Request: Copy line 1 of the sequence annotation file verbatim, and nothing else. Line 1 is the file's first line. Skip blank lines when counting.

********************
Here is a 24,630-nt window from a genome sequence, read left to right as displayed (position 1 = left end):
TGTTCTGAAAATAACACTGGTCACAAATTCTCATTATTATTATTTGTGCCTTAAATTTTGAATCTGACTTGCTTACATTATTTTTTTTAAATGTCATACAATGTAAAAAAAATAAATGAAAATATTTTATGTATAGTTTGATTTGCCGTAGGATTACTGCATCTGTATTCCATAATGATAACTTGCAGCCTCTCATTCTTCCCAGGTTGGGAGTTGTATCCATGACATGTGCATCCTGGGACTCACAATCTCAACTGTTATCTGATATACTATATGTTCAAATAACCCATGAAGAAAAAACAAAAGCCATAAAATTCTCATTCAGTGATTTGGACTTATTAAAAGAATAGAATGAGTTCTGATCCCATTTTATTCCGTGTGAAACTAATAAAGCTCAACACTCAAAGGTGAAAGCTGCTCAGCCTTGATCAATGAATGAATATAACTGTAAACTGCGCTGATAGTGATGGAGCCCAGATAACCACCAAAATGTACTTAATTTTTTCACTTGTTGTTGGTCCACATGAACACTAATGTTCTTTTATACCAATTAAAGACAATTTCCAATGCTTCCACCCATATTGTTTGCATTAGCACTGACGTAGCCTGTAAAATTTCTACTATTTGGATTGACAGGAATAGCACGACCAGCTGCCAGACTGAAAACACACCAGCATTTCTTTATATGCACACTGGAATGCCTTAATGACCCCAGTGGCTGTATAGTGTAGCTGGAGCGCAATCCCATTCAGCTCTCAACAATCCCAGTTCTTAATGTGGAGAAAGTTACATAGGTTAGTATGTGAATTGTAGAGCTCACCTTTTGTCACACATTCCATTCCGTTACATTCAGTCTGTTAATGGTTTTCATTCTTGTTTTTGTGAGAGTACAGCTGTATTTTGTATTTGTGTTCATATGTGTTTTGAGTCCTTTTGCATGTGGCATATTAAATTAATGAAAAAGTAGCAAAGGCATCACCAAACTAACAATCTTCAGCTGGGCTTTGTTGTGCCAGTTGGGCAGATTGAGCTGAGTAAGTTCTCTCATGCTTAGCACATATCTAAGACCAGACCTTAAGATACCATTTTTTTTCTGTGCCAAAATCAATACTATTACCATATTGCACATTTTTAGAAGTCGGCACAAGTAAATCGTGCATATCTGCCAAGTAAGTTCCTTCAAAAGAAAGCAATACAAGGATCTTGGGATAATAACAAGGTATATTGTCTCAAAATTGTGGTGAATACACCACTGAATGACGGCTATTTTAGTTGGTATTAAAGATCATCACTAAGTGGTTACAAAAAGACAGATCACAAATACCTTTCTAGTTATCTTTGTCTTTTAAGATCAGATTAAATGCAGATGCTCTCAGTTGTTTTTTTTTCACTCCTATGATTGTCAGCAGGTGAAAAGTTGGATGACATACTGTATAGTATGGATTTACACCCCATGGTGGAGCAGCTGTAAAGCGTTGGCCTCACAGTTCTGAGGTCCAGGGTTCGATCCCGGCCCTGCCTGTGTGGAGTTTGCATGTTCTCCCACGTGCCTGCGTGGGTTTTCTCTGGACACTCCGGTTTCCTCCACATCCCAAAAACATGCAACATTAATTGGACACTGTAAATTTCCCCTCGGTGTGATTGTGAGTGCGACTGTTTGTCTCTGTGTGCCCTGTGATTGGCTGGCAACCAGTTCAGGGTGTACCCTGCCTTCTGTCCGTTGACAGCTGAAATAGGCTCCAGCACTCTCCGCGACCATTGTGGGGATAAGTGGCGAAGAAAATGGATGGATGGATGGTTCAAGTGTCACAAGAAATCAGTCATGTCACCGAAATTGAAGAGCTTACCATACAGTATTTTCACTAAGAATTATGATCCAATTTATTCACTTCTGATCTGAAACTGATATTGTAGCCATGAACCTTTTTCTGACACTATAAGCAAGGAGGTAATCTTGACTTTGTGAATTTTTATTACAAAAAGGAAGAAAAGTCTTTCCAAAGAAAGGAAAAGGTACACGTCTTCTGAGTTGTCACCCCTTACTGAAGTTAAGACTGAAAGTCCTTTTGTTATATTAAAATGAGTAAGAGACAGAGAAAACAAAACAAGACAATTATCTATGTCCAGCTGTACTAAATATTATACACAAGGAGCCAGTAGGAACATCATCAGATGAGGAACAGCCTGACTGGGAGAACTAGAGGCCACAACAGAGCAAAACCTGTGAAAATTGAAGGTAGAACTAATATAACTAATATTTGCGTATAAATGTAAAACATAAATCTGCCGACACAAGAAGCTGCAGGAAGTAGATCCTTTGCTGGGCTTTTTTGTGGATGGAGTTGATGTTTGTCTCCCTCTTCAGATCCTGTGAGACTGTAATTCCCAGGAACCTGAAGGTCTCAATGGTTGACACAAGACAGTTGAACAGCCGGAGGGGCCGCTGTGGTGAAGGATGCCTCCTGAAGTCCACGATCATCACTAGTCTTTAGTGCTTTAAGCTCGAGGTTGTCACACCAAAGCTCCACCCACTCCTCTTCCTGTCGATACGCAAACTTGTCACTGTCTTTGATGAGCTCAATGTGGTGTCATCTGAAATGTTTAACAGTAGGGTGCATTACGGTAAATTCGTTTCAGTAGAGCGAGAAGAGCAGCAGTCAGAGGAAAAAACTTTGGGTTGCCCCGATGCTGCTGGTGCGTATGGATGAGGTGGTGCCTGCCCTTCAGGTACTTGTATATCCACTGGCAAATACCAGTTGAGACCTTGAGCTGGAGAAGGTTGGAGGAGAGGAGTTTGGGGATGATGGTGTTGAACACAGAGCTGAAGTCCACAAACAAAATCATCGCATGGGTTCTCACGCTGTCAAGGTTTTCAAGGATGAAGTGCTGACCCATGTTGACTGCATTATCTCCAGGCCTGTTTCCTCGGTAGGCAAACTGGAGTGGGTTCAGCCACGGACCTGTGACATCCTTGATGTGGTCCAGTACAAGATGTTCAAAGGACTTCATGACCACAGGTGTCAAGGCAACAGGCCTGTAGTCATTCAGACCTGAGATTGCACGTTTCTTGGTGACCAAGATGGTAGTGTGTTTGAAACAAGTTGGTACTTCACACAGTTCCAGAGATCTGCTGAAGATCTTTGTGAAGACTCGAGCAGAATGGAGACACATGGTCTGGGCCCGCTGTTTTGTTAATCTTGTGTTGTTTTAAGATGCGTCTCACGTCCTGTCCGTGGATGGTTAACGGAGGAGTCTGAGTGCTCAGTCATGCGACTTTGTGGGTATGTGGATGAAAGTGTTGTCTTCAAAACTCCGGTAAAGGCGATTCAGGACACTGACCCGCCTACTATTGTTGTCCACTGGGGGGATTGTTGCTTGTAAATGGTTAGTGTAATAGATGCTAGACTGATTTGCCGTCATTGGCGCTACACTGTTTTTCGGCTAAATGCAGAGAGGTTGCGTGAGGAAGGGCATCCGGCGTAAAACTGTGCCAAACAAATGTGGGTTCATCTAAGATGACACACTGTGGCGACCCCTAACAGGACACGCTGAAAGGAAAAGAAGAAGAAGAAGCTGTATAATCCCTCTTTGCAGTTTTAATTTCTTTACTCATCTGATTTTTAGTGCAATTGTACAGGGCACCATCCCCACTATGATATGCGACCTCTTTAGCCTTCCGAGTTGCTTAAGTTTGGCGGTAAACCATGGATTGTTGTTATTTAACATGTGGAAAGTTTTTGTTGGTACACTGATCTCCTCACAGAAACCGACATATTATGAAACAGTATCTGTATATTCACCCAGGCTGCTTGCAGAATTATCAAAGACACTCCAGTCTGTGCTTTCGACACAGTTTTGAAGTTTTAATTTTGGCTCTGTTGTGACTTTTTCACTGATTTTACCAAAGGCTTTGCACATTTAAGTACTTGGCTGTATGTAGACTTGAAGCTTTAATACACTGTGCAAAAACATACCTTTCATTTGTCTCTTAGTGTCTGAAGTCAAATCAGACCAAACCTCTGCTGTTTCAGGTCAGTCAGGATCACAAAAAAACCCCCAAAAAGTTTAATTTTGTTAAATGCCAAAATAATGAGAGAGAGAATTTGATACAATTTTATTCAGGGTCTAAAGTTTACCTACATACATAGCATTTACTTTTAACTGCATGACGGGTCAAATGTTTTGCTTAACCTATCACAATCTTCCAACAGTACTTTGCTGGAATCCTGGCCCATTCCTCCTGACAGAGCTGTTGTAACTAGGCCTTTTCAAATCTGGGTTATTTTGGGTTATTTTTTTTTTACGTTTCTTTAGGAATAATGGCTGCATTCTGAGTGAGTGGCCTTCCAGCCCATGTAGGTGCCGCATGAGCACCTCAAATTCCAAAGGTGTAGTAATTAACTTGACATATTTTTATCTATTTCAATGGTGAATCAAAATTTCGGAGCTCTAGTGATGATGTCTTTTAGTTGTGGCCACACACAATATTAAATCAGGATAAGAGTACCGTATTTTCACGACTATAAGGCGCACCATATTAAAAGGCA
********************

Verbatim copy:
Here is a 24,630-nt window from a genome sequence, read left to right as displayed (position 1 = left end):